Netflix has signaled the shift to streaming in South Africa for films and TV series. Netflix now has more than 200 million subscribers around the world, despite a recent slowdown in subscriber growth. The streaming services and their impact on content creation, distribution and consumption are the biggest changes in the film industry since the 1990s.
This expansion on the African continent has been hampered by the lack of affordability, the uneven connectivity, and the high cost of data. Netflix is out of reach for the majority of people. According to information, Netflix will have only 1.4 million subscribers on the continent by 2020. In a growing number of African countries, the online streaming industry is still growing .
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And it’s not just about Netflix. South Africa-based Multichoice – owner of digital satellite television service DStv and online subscription video on demand service Showmax – has put up an effective fight for this market. Before the arrival of the COVID-19 pandemic, Multichoice was planning to produce 52 local movies and 29 dramas in 2020.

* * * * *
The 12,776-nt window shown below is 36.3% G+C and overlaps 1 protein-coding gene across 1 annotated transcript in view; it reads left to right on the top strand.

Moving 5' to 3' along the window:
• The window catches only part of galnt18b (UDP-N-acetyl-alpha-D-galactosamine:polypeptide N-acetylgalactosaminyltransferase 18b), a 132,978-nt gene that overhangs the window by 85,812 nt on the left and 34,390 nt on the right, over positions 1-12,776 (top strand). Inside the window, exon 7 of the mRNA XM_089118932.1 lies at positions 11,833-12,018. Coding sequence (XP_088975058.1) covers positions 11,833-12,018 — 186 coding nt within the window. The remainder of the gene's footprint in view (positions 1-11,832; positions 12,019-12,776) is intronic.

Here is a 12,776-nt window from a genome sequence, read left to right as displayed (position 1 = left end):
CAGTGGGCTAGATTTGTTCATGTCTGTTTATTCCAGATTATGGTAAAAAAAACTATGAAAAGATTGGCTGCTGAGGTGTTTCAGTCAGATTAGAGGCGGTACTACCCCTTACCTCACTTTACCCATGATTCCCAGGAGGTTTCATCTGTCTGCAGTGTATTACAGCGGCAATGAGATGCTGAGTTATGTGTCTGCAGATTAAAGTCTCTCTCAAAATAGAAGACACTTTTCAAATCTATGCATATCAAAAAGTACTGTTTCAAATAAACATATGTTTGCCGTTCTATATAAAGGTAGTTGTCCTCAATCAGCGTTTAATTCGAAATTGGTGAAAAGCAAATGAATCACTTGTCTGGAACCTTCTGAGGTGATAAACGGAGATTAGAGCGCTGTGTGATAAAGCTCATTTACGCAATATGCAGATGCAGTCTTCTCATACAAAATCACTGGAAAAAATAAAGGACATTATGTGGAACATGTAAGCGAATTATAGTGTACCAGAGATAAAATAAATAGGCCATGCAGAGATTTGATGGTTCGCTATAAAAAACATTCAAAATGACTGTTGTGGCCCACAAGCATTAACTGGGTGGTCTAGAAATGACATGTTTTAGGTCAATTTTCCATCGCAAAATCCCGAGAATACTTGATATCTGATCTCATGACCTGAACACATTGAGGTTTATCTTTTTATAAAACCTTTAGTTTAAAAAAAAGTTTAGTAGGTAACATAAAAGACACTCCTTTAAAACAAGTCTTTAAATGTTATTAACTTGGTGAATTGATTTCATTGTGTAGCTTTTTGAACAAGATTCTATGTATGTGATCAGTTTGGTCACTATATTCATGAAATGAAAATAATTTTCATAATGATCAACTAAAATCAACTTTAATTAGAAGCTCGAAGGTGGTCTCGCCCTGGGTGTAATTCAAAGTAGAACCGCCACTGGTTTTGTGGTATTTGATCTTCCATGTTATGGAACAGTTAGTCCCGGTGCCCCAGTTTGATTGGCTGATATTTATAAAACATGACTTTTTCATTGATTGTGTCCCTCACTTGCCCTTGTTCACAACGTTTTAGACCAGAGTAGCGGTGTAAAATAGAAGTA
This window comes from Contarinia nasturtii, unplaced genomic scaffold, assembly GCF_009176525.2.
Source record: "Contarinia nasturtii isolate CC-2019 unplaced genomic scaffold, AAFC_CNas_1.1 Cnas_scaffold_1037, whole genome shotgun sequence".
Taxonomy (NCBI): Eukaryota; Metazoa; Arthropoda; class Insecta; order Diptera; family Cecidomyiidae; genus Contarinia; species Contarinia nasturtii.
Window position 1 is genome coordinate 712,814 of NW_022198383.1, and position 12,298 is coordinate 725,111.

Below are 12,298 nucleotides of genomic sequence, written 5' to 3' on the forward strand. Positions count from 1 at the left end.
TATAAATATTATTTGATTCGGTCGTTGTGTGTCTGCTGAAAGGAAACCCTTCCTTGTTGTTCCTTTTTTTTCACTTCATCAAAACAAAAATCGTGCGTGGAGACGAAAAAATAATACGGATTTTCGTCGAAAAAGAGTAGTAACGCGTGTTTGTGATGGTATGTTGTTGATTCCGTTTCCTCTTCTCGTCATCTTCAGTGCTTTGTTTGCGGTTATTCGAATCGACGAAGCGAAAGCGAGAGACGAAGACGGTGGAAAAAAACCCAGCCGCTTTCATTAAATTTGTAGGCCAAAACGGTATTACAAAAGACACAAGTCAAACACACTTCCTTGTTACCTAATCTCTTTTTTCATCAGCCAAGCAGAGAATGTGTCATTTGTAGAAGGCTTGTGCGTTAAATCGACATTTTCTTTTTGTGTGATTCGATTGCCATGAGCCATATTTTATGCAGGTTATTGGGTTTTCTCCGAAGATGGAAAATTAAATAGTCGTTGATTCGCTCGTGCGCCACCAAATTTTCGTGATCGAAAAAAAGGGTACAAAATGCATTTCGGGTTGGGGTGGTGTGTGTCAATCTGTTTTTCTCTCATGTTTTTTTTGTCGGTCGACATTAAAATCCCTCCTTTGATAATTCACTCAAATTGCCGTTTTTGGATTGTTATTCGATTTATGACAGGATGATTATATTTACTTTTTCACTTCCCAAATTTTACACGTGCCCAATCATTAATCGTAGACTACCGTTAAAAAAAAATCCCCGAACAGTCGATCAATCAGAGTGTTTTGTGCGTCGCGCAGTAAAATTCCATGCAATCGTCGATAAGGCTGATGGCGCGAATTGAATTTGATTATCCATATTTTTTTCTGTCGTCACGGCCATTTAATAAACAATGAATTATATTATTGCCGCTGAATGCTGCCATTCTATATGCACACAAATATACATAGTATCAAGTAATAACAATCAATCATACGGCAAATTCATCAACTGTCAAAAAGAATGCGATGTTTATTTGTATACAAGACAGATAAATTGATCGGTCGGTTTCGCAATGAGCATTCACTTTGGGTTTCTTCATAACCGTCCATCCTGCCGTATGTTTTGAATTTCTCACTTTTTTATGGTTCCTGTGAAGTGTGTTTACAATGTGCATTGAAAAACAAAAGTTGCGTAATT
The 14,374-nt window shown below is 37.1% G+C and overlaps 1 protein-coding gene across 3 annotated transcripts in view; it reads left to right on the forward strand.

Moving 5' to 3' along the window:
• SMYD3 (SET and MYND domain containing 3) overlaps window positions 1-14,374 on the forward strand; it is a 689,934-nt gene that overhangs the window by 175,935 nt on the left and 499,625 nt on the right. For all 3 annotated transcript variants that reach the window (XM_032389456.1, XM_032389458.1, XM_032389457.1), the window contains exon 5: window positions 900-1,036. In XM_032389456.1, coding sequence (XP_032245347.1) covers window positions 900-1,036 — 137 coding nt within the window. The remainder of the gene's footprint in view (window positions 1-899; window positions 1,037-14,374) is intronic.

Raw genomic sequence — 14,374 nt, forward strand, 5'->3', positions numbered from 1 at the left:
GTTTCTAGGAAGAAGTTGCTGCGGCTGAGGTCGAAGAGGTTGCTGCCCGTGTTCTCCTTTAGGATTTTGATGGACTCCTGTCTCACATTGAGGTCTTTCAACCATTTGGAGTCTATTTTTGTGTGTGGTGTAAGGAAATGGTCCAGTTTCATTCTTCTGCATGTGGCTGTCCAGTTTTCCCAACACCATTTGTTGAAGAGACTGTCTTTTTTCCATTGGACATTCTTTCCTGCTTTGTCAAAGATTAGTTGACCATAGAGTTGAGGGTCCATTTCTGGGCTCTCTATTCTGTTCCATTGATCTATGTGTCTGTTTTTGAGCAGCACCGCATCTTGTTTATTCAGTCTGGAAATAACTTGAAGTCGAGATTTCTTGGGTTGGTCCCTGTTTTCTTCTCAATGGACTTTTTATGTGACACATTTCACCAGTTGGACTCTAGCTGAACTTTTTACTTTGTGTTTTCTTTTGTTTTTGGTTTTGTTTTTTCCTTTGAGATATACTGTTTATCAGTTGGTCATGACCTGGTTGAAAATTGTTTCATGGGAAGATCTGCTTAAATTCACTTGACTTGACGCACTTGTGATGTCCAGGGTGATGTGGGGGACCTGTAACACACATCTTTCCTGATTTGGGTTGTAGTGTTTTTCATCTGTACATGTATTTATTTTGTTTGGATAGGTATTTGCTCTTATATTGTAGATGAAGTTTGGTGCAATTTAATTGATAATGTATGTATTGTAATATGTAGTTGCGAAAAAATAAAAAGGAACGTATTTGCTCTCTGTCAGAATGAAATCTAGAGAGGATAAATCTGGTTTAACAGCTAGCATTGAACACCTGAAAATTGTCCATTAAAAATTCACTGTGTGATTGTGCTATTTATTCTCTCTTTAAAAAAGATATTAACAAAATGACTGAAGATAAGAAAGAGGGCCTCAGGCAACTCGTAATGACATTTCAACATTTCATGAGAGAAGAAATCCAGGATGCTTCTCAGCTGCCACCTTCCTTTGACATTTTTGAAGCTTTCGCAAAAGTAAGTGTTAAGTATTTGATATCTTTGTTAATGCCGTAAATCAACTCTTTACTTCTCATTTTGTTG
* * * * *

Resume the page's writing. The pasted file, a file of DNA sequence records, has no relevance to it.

The company claims that DStv, Showmax and South African users have doubled between 2018 and 2019. They are now locally larger than Netflix – though they did not reveal the exact numbers.
Tell Me Sweet Something, a 2015 romantic comedy, was a major breakthrough.
The African romcom is a great fit for streaming. Streaming platforms are still producing versions of the film. Netflix has South African romcoms Mrs Right Guy 2016, Catching Feelings 2017 and Seriously Single 2020. The Nollywood take on the genre includes hits such as The Wedding Party (2017).
In my article, I explore what these films reveal about the urban upper and middle classes’ lifestyles and ambitions. The article also examines how these films reimagine Johannesburg – the city in which most black South African romantic comedies are set.